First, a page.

I like long walks, especially when they are taken by people who annoy me.
― Noël Coward

In the last few months, in the pursuit of a healthier lifestyle, I have taken to walking around my neighborhood. It turns out that simply not moving any of one’s muscles at all – ever – is not the optimum way of exercising.

And so, I have been striding up and down the streets around my home.

In the interests of full disclosure I must state that I dislike walking. I much prefer watching reruns of Buffy the Vampire Slayer and Get Smart and eating cake crumbs (so that the calories leak out). However, I dislike walking less than I dislike, say, cooking or cleaning or doing laundry or waking up my kids to go to school or taking out the garbage or scraping the grunge off the stove or peeling potatoes or sewing elastic on old underwear rather than buy a new pair because the owner REALLY LIKES that pair and you can’t find them like that anymore or dusting the blinds or scrubbing the toilet or cleaning out the penicillin growing in the fridge or wiping down the light switches or making beds (actually I wouldn’t know about that – I’m not sure I’ve ever done it….) or, and especially, ironing.

In the summer, when it’s hot, I wait till late in the evening to go out, after the sun has gone down and the temperatures drop dramatically—from 39° C down to 35° C. (Just kidding about the dramatic part.) Actually, summer temperatures make a great excuse to sit at home and watch reruns of BTVS with a fan directly on my face. 

But when winter (and I use the word in the Israeli sense, hahahaha Old Country) comes, the weather actually invites walking. So, two, three, four, and  – once, memorably – FIVE times a week, I strap on my walking shoes and trudge forth. Lucky for me, winter only lasts a week and a half.

I live in a nice residential area on the south-western edge of Beer Sheva. 15 minutes of sprightly walking brings one to the edge of town, right into the desert. (It takes me about 45 minutes - I don't do spright.) Down the street from me is a ‘forest’ (forgive the term). Made up of a couple of acres of untended trees, mice, and a family of fox, the forest is used by youth groups for fun activities by day, and by slightly more unsavory youth for slightly more unsavory fun activities by night. The trees give the street the feel of ‘country’ within the city. Sometimes, there are sheep grazing, and once or twice the place has been visited by camels. That’s always fun. I avoid walking through the forest, but I do walk past it on my nocturnal wanderings.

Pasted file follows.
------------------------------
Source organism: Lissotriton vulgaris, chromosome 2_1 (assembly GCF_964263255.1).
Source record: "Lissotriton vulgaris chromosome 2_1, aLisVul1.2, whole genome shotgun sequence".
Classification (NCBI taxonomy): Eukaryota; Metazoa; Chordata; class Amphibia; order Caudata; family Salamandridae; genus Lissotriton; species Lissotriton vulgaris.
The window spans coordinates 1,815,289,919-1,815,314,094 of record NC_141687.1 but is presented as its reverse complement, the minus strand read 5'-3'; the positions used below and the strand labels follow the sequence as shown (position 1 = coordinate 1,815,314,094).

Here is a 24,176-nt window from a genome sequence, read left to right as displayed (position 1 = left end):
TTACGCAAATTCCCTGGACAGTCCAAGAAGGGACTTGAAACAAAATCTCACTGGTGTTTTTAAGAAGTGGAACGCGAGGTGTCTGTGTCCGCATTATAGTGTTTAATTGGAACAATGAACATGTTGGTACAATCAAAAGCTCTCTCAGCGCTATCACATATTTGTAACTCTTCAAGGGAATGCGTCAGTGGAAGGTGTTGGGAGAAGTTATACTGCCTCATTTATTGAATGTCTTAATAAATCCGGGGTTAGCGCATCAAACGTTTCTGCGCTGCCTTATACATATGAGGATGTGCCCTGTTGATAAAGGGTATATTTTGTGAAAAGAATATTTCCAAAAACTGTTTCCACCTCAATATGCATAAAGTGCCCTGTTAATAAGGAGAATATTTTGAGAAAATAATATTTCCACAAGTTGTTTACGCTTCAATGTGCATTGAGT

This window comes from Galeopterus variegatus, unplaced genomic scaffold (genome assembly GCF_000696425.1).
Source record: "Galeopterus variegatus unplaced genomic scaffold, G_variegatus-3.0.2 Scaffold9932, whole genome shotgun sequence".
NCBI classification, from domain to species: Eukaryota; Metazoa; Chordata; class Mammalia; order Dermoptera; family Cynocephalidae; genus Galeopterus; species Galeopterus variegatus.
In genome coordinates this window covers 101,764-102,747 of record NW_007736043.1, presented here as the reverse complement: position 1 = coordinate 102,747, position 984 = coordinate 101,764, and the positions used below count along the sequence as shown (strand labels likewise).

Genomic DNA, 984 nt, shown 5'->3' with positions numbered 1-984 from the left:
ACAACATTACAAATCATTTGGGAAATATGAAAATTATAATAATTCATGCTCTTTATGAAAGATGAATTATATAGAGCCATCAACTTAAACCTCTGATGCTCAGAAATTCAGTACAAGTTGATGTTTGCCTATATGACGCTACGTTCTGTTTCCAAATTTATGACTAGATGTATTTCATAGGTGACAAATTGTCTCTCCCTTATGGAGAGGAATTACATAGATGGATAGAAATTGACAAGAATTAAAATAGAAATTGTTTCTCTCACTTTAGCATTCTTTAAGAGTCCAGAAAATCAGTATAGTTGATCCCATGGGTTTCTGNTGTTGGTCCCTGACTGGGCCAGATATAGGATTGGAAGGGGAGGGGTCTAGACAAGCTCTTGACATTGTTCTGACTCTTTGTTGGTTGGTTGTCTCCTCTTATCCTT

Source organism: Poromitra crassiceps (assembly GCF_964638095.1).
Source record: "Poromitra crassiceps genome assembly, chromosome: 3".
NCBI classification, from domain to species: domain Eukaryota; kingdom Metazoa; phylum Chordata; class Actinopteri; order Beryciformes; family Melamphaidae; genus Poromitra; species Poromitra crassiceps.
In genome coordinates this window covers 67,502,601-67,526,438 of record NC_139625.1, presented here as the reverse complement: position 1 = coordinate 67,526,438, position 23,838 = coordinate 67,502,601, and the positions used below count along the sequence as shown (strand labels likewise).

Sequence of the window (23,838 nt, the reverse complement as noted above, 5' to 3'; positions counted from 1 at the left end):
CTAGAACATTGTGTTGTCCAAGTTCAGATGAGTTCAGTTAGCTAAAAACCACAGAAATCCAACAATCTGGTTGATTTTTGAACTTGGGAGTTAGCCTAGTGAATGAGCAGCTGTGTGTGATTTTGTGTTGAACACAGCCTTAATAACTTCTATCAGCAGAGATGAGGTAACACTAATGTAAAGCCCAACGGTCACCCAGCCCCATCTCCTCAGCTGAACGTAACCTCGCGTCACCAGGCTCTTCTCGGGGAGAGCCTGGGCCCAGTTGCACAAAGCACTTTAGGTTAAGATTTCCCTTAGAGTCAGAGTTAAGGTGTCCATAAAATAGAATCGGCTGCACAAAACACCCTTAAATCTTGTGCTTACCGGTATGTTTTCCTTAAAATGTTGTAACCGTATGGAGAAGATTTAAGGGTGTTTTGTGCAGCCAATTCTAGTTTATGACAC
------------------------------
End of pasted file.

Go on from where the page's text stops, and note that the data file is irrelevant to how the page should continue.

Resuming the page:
My forest
Not my forest

There are parks and tennis courts, shops, shuls, schools, a soccer field, and a running track all close to home. The streets are quiet and there is little traffic on the side roads. It’s a lovely area, and in the evenings – winter and summer – there are usually dozens and dozens of people out walking, running, jogging, skating, hiking, marching, rambling, strolling, strutting, and riding bikes. It really can be quite pleasant.